Updated: Jul 18, 2020
We all know that children love to copy grown ups.
Children copy us because this is how they learn.
I want to tell you about a technique that takes advantage of this copying instinct to help your child learn more and learn better.
Modelling good speaking behaviour
Modelling is sort of like showing your child how to do something but without actually saying “This is how you do it”. Modelling desired behaviour means consistently behaving in the way you want your child to behave.
A parent who always washes their hands before eating is modelling good hygiene practices to their child. A parent who eats chocolate bars every day is not modelling healthy eating habits very well.
Teachers model behaviours that they want children to copy all the time.
Have you ever noticed that teachers write in beautifully neat handwriting when marking children’s books? Or that they eat apples for their snack in front of children?
This is because they know the influence that their behaviour can have over our little ones.
Modelling can be a really useful technique for parents of home learners too and can help to improve your child’s speaking skills.
Let’s see how it works.
Maybe your child has just said a word incorrectly or mixed up the words in a sentence.
You could frown and point out their mistake. Or you could smile and nod, showing that you understand and you are pleased to hear what your child has to say, and gently say the word or sentence back to your child correctly. You could say a word back in a sentence of your own like in the example below.
Child: I saw emiphents! Mum: Wow, yes that’s amazing, you saw elephants!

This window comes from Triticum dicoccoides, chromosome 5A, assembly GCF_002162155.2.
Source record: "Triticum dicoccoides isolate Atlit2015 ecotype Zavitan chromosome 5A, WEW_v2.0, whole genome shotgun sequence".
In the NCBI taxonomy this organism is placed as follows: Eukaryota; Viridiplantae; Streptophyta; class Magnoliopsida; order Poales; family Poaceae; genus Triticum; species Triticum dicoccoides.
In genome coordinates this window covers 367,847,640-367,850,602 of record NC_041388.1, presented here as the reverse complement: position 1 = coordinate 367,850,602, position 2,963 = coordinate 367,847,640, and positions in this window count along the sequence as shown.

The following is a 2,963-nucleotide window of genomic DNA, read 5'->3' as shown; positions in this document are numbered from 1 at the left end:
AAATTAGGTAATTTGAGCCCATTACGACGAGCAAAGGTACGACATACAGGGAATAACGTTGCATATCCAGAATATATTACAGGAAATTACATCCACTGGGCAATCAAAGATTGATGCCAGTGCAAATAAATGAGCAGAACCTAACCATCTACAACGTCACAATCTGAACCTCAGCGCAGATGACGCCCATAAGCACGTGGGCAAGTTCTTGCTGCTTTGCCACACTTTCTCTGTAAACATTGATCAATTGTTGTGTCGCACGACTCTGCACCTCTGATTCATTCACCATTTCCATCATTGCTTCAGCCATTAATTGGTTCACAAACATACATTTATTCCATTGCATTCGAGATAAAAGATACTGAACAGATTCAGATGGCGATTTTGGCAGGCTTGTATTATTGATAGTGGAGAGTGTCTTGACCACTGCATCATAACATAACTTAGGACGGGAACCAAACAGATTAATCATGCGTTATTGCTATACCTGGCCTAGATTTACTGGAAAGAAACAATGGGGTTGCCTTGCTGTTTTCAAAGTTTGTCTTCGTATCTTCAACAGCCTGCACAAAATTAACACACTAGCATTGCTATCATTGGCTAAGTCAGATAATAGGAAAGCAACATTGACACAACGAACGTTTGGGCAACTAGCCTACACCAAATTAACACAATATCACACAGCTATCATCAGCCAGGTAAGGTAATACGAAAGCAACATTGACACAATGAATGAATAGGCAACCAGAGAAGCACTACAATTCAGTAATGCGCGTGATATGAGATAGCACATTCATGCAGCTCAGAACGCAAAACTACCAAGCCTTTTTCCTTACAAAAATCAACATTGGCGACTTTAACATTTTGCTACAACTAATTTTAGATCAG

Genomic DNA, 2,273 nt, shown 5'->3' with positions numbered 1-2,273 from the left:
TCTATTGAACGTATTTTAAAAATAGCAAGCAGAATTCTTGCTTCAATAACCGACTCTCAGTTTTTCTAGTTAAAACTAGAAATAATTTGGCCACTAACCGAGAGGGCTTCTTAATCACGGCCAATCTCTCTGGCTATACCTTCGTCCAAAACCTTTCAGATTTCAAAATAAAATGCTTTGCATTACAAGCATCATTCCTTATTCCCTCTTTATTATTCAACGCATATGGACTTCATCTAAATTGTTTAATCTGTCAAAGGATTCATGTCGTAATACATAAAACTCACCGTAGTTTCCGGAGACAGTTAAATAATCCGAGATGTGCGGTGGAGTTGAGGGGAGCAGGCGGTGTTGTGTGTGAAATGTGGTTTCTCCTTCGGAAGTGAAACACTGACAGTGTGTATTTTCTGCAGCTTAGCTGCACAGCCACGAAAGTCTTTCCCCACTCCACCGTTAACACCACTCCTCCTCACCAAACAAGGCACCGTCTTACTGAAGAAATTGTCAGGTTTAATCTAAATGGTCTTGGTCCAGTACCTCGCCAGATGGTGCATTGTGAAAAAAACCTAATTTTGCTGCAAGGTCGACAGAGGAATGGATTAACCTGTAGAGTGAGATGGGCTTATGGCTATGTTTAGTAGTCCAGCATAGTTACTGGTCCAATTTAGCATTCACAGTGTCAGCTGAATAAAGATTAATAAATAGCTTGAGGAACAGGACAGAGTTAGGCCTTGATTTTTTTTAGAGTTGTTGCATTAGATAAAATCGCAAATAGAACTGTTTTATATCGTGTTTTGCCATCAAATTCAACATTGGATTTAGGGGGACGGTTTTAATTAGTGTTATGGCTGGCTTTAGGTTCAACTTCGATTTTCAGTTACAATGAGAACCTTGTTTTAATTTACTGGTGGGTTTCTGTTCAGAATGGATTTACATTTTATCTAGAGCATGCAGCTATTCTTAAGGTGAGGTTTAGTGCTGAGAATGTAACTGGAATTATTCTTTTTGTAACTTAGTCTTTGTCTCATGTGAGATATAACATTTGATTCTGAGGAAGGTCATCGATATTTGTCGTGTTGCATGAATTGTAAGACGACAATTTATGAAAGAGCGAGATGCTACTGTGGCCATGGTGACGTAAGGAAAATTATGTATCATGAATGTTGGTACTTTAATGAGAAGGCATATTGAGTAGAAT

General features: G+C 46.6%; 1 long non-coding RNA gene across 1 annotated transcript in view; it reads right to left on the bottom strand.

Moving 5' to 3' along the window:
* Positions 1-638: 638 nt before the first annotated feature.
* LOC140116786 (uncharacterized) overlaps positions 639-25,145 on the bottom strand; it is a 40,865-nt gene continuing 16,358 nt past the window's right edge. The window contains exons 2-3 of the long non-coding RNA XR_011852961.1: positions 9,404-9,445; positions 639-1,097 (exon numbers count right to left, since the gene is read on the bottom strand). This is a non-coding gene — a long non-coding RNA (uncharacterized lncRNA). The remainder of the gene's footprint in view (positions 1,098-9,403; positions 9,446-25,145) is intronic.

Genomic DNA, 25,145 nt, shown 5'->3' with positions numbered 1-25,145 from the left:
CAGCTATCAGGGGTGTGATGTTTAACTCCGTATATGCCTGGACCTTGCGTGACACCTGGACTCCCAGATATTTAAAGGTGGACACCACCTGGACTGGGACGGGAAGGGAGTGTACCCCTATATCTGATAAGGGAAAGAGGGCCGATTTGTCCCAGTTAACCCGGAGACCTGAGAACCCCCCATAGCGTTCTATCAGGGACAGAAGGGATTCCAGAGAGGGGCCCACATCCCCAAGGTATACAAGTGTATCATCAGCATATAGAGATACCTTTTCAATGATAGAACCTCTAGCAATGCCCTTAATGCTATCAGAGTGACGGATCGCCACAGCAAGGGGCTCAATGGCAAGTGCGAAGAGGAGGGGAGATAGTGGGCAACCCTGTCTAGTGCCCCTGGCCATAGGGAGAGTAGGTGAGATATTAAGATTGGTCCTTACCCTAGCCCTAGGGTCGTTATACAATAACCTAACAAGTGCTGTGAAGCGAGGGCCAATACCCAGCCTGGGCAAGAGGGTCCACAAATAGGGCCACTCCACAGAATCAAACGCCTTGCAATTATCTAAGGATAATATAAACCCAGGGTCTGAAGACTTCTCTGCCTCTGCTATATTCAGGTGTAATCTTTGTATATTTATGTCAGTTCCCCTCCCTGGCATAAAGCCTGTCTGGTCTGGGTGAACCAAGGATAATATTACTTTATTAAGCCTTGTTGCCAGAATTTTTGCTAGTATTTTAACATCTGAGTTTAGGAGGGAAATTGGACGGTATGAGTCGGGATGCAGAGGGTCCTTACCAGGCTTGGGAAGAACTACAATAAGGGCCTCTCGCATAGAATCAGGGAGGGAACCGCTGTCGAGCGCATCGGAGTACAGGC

With this response, you show your child the correct way to say the word without any need to highlight their error and make them feel bad.
If this Mum had said “That’s not how you say ‘elephants’, I’ve told you so many times!” then the child probably wouldn’t feel like carrying on the conversation. And if a child doesn’t speak at all then how can they practise their speaking?
But with the positive, constructive response the child will probably happily keep on talking, developing those speech skills as they chat.
Promoting speaking skills at home
Good speech development will occur through meaningful conversations with a proficient speaker (that’s you!).
A child doesn’t learn anything if they are told what to say or asked to name things. More importantly, this will discourage your child and even make him or her feel sad.
Modelling good speaking at home every day will not only benefit your child’s speaking skills but your child’s self-esteem will not suffer. Taking part in the discussion of different things that interest them will help children to learn more about their world. The social skills needed for discussion are important for success and happiness later on in adult life.
I would be happy to answer questions - publicly or privately - relating to supporting the development of speech in children. To contact me just send me an email.